News last month that Gillette is looking to sell off its "White Rain" hair-care brand brought vividly to mind the first advertising billboard I ever saw.
It appeared, literally, overnight, fronting a space in London where for more than a decade the rubble of bombed buildings had lain open to view.
Across it, in letters taller than the double-decker bus I was traveling on to school, sprawled the message: WHITE RAIN IS COMING!
Those words filled me with awed expectation every day for six weeks or more. But when the image of a miniscule white bottle pasted alongside them revealed that they heralded nothing more than a brand of shampoo, the banality of that reality made me advert-averse for the rest of my life.
So negative a response could hardly have been the one the marketing team were trying to evoke and serves as a reminder to all presenters that no matter how compelling we believe our information to be, there will always be those who remain unconvinced because the style of delivery conflicts with values they currently own.
Designers of large advertising campaigns do all their work on likely audience response and desired financial outcome in advance and never become involved at the point of contact.
In contrast, those of us who present in person have to deal up front with people and learn how to cope with and persuade audiences to accept our message whatever state of preparedness they are in.
Almost every audience will contain people who simply do not take to the presenter. There will be people impatient at having to be present when they have other things they consider more important to do.
Others will be full of their own ideas on the subject and deaf to any new input Ė not to mention those who actually are deaf.
Some will be struggling with jet lag; some be distracted by personal problems; some struggling with the language. Moreover - without exception - everyone's experience of being taught at a previous stage in their lives will bear for good or ill on their ability to respond to the material being presented.
The job of a presenter is to account for and, where ever possible, alleviate all of the above conditions and encourage even the most willfully inattentive to glean something worthwhile from the transaction.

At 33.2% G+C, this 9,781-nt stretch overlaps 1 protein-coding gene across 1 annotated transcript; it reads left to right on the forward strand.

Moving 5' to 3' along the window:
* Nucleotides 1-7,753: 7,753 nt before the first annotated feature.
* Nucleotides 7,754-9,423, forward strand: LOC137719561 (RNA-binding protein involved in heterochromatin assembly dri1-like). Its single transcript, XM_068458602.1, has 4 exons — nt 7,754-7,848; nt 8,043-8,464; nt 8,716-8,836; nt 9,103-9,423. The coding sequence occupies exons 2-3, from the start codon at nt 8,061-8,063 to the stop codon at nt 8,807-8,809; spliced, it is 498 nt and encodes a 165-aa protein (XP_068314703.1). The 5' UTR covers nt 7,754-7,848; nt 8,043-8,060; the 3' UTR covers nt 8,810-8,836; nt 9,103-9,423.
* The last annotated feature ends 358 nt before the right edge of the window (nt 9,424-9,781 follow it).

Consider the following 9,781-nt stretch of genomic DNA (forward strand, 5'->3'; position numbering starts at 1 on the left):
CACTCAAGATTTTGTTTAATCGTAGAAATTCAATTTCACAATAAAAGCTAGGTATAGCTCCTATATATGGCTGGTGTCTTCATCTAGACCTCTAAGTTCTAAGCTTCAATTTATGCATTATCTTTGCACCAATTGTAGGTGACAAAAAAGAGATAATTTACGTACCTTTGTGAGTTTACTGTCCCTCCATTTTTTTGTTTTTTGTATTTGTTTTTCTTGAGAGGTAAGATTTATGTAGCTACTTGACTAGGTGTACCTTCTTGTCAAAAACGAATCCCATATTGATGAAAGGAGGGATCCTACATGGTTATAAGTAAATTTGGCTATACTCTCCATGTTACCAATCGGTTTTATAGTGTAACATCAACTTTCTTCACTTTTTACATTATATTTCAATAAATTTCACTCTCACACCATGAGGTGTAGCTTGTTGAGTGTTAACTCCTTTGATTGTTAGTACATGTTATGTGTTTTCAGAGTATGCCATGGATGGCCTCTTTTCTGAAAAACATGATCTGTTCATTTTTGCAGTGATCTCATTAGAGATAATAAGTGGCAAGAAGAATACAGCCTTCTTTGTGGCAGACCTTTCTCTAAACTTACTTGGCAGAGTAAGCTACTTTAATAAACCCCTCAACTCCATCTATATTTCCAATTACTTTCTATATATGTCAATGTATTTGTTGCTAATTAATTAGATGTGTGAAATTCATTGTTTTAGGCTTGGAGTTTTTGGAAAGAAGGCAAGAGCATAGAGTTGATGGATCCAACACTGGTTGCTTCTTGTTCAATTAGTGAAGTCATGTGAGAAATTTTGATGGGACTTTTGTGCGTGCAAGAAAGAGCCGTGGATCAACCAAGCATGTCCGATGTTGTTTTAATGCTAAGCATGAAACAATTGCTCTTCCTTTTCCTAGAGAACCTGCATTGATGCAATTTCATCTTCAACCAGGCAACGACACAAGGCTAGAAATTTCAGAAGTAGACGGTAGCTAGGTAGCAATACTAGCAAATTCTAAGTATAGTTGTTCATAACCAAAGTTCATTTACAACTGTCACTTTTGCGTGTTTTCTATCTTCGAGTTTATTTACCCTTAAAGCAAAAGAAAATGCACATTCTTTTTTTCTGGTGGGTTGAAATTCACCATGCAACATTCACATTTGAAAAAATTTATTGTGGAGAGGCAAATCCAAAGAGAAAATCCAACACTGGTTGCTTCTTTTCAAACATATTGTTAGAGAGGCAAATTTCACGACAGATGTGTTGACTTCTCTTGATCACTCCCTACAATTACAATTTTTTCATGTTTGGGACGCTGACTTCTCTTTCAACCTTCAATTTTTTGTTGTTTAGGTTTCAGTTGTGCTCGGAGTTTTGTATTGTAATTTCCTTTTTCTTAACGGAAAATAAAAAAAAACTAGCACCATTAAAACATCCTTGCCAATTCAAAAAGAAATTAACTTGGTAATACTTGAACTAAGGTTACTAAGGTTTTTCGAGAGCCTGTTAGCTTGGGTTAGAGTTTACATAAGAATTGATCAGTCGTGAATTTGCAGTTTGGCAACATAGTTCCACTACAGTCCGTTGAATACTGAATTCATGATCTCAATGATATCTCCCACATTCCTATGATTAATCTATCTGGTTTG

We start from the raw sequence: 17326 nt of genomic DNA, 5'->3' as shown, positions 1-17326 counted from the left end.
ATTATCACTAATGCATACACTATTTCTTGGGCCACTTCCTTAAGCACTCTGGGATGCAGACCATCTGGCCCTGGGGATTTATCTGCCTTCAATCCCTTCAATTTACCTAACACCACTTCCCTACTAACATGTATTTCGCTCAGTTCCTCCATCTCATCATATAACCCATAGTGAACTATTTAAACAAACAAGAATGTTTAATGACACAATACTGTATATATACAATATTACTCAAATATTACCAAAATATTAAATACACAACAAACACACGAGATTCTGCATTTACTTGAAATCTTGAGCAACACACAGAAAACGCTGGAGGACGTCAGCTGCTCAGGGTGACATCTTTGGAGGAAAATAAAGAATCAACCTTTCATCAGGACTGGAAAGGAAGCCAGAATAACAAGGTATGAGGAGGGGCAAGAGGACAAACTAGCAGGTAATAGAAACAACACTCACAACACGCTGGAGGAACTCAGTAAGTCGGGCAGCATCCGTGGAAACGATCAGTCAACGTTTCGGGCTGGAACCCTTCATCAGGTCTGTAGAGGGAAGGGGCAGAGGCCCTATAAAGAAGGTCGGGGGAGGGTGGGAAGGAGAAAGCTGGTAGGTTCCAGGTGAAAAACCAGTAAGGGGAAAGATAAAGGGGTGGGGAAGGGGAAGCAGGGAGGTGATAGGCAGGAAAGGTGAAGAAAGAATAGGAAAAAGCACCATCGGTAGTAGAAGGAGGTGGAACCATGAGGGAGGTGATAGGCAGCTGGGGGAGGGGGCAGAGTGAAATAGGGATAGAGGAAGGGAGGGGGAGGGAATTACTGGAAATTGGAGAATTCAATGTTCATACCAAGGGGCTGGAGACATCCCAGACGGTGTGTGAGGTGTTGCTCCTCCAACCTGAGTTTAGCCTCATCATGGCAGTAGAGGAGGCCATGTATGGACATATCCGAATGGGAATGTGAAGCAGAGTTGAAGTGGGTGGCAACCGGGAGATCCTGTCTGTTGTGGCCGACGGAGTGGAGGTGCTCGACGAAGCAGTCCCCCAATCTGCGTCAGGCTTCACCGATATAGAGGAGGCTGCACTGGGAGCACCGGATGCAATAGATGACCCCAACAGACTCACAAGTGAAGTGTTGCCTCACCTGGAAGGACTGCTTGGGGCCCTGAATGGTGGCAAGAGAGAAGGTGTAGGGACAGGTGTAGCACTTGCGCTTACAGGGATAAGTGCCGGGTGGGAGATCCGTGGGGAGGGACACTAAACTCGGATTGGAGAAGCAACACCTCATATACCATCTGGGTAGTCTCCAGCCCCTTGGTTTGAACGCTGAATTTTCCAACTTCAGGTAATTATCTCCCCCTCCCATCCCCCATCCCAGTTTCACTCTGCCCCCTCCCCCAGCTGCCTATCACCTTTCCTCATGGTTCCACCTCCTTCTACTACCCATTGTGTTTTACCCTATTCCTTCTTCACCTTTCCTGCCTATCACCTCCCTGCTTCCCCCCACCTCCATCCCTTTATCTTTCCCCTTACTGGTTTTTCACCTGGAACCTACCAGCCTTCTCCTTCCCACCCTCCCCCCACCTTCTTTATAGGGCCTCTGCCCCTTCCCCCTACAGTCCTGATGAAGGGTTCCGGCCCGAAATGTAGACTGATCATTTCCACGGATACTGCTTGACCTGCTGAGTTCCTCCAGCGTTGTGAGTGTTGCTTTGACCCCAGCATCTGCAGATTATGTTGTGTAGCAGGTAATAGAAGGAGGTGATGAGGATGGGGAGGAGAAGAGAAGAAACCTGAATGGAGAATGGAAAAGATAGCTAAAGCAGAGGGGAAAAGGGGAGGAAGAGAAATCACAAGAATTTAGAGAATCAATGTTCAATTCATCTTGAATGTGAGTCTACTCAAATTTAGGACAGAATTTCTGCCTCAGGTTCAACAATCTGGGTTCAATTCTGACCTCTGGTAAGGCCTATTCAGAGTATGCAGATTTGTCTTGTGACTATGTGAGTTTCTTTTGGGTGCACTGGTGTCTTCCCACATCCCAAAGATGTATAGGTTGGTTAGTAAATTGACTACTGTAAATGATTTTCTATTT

The best way to make sure that encounters with different audiences are as problem-free as possible, is to find out as many details about the common mindset and culture of each group before you meet them.
It has long been known that in-depth knowledge of people's preferences, foibles and status allow presenters to manipulate their behaviour.
A compelling example concerns the famous 19th Century American showman, P.T. Barnum and his customers. Those eager punters queued for hours to get in to see Barnum's well-hyped spectacle. Once inside they were confronted by a bill board stating: THIS WAY TO THE EGRESS.
Many followed the sign only to find themselves immediately outside and having to pay a second entrance fee to get in again. Believe it or not - most of them did! Barnum's meticulous audience research had told him that the majority of his punters would be recent immigrants who longed to pass as regular Americans but whose lack of facility with the English language was the give away that would prove that they were not.
Banking on the fact that pressure not to be seen to have misunderstood would mean that the majority misled would tough it out and pay again - P.T. set up his duplicitous sign.
I am not suggesting that the mean spiritedness of the outcome of Barnum's design is something to emulate - but his research cannot be faulted. Applied to any presentation - most of the people will buy into most of the ideas most of the time.
Audiences today however, are literate, sophisticated and astute and if a presentation is not to their liking it is the presenter who will be shown the quickest way to the Egress!